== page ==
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Gold finally surpassed $2,200 an ounce for the first time on Thursday after the US Federal Reserve indicated that it would press ahead with three rate cuts in 2024 despite elevated inflation.

Spot gold set a new record of $2,222.39 during the early hours of trading, before retreating to $2,206.10 by 9:05 a.m. EDT for a 1.0% gain. US gold futures soared 2.4% to $2,208.20.

Gold’s latest rally, which started mid-February, is underpinned by longstanding tailwinds including heightened geopolitical risks and increased central bank buying. This month alone, the safe-haven metal hit new highs on five occasions.

Its rapid ascent, according to Bloomberg columnists, has surprised many seasoned market observers, as there hasn’t been a clear catalyst. What has been partially driving bullion are expectations for looser monetary policy in the US, and that has now been reaffirmed by the Fed.

On Wednesday, Fed chair Jerome Powell continued to highlight officials would like to see more evidence that prices are coming down, but “it’s still likely in most people’s view that we will achieve that confidence and there will be rate cuts,” he said.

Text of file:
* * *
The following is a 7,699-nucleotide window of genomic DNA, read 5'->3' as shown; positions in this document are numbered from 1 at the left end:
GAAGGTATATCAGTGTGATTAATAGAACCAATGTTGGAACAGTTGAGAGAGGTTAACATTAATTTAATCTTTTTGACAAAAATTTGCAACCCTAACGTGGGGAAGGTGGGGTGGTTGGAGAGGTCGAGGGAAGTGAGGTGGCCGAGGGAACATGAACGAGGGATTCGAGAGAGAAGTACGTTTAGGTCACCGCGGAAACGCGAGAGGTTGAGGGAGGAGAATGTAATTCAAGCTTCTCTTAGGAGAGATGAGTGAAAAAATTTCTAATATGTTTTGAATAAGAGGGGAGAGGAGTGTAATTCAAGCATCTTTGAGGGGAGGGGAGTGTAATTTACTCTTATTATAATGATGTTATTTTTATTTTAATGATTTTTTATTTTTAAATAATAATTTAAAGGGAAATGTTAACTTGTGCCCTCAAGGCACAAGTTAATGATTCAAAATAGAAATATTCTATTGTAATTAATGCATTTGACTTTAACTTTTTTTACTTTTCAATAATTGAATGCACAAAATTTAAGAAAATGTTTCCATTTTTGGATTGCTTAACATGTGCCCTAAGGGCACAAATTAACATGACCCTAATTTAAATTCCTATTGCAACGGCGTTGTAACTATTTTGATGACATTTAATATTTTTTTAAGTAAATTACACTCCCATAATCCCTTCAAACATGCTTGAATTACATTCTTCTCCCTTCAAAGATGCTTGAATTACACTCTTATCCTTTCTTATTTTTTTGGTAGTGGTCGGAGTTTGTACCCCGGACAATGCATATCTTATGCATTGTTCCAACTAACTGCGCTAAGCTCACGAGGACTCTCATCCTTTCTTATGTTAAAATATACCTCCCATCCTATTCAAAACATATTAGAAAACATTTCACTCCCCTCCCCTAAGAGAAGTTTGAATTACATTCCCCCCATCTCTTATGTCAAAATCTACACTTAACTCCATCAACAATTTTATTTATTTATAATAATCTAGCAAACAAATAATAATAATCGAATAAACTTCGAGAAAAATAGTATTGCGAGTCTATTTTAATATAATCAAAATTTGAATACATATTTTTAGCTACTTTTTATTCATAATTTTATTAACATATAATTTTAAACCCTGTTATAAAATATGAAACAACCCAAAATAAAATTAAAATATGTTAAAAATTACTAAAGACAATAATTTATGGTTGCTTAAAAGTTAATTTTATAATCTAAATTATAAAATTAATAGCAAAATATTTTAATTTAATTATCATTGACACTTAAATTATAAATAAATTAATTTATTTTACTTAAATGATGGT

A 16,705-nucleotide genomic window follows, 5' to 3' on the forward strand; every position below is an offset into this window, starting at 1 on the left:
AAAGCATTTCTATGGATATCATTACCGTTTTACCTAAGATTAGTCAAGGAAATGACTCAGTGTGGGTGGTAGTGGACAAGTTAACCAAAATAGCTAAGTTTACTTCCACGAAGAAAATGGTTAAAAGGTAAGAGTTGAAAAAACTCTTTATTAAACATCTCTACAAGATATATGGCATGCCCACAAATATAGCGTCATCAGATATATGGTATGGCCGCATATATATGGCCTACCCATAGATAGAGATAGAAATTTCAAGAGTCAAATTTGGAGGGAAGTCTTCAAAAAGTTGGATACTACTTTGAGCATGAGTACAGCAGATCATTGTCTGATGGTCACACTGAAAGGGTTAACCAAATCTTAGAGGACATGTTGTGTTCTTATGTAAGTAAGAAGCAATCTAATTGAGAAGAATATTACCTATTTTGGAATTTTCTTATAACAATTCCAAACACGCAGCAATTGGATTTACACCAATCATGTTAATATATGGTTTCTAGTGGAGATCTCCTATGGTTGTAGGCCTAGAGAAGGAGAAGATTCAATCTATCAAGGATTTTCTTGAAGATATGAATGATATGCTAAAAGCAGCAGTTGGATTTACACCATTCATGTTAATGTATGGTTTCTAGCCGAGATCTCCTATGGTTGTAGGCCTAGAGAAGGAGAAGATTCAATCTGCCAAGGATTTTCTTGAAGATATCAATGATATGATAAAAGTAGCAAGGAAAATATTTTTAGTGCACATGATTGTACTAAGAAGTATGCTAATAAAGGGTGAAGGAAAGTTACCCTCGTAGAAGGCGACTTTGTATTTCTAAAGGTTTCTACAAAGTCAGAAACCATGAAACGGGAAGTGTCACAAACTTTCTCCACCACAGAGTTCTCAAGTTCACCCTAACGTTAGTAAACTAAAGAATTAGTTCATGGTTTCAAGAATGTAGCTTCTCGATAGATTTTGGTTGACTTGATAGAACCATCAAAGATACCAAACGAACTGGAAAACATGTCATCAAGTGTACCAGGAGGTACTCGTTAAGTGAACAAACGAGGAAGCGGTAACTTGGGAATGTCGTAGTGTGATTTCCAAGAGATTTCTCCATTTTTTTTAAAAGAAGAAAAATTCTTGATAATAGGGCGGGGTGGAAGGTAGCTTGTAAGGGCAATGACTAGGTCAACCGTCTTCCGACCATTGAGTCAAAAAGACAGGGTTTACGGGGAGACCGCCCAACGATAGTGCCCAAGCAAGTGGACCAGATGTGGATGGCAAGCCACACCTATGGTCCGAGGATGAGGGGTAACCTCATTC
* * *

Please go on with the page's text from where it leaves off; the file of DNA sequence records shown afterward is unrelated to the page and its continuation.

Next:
“What we saw last night was the green light really for gold traders to come back in,” said Chris Weston, head of research for Pepperstone Group.

“The Fed have said that right now they’re tolerant of the inflation that we’ve seen, they’re tolerant that the labour market strength is not going to be the impediment,” Weston told Bloomberg.

Speculation around the timing of the Fed’s long-anticipated pivot may have provided the trigger for recent gains, with data showing that traders boosted their net long positions on gold in the week through March 5 by the most since 2019.

The metal stands to benefit even more when US interest rates actually do come down, as bullion-backed exchange traded funds look likely to increase their holdings, according to UBS Group.

On the geopolitical front, there are a number of risks boosting gold’s allure as a haven asset: Russia appears to be gaining the upper hand in its war in Ukraine, the Israel-Hamas conflict continues unabated and has led to a re-routing of global shipping, while the US presidential election at later this year could prove massively consequential for markets.

Chinese buying has also underpinned prices. As well as the central bank, people have been stocking up on coins, gold bars and jewellery to safeguard their wealth from a years long property downturn and losses in the country’s stock market.